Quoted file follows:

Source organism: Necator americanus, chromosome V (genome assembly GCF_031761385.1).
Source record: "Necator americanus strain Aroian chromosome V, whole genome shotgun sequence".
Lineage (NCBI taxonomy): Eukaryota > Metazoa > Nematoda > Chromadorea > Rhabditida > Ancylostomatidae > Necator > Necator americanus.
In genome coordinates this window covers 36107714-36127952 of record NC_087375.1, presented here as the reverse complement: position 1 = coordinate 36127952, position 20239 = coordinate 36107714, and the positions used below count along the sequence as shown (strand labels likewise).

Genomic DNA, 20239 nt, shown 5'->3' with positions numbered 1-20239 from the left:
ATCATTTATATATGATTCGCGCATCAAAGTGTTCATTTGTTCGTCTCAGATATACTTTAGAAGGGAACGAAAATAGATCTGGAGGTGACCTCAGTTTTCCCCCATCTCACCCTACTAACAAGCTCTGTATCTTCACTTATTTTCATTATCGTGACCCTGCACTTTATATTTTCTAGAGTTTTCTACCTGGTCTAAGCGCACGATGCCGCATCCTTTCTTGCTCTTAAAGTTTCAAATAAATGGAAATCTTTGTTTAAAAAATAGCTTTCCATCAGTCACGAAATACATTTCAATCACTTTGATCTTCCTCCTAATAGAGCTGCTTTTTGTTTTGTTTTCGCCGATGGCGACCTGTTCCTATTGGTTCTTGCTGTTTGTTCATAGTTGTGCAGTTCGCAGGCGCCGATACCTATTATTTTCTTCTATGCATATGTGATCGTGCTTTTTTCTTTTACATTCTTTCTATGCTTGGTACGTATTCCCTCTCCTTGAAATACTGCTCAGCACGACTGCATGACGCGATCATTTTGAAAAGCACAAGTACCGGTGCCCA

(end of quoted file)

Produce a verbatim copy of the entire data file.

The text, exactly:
Source organism: Necator americanus, chromosome V (genome assembly GCF_031761385.1).
Source record: "Necator americanus strain Aroian chromosome V, whole genome shotgun sequence".
Lineage (NCBI taxonomy): Eukaryota > Metazoa > Nematoda > Chromadorea > Rhabditida > Ancylostomatidae > Necator > Necator americanus.
In genome coordinates this window covers 36107714-36127952 of record NC_087375.1, presented here as the reverse complement: position 1 = coordinate 36127952, position 20239 = coordinate 36107714, and the positions used below count along the sequence as shown (strand labels likewise).

Genomic DNA, 20239 nt, shown 5'->3' with positions numbered 1-20239 from the left:
ATCATTTATATATGATTCGCGCATCAAAGTGTTCATTTGTTCGTCTCAGATATACTTTAGAAGGGAACGAAAATAGATCTGGAGGTGACCTCAGTTTTCCCCCATCTCACCCTACTAACAAGCTCTGTATCTTCACTTATTTTCATTATCGTGACCCTGCACTTTATATTTTCTAGAGTTTTCTACCTGGTCTAAGCGCACGATGCCGCATCCTTTCTTGCTCTTAAAGTTTCAAATAAATGGAAATCTTTGTTTAAAAAATAGCTTTCCATCAGTCACGAAATACATTTCAATCACTTTGATCTTCCTCCTAATAGAGCTGCTTTTTGTTTTGTTTTCGCCGATGGCGACCTGTTCCTATTGGTTCTTGCTGTTTGTTCATAGTTGTGCAGTTCGCAGGCGCCGATACCTATTATTTTCTTCTATGCATATGTGATCGTGCTTTTTTCTTTTACATTCTTTCTATGCTTGGTACGTATTCCCTCTCCTTGAAATACTGCTCAGCACGACTGCATGACGCGATCATTTTGAAAAGCACAAGTACCGGTGCCCA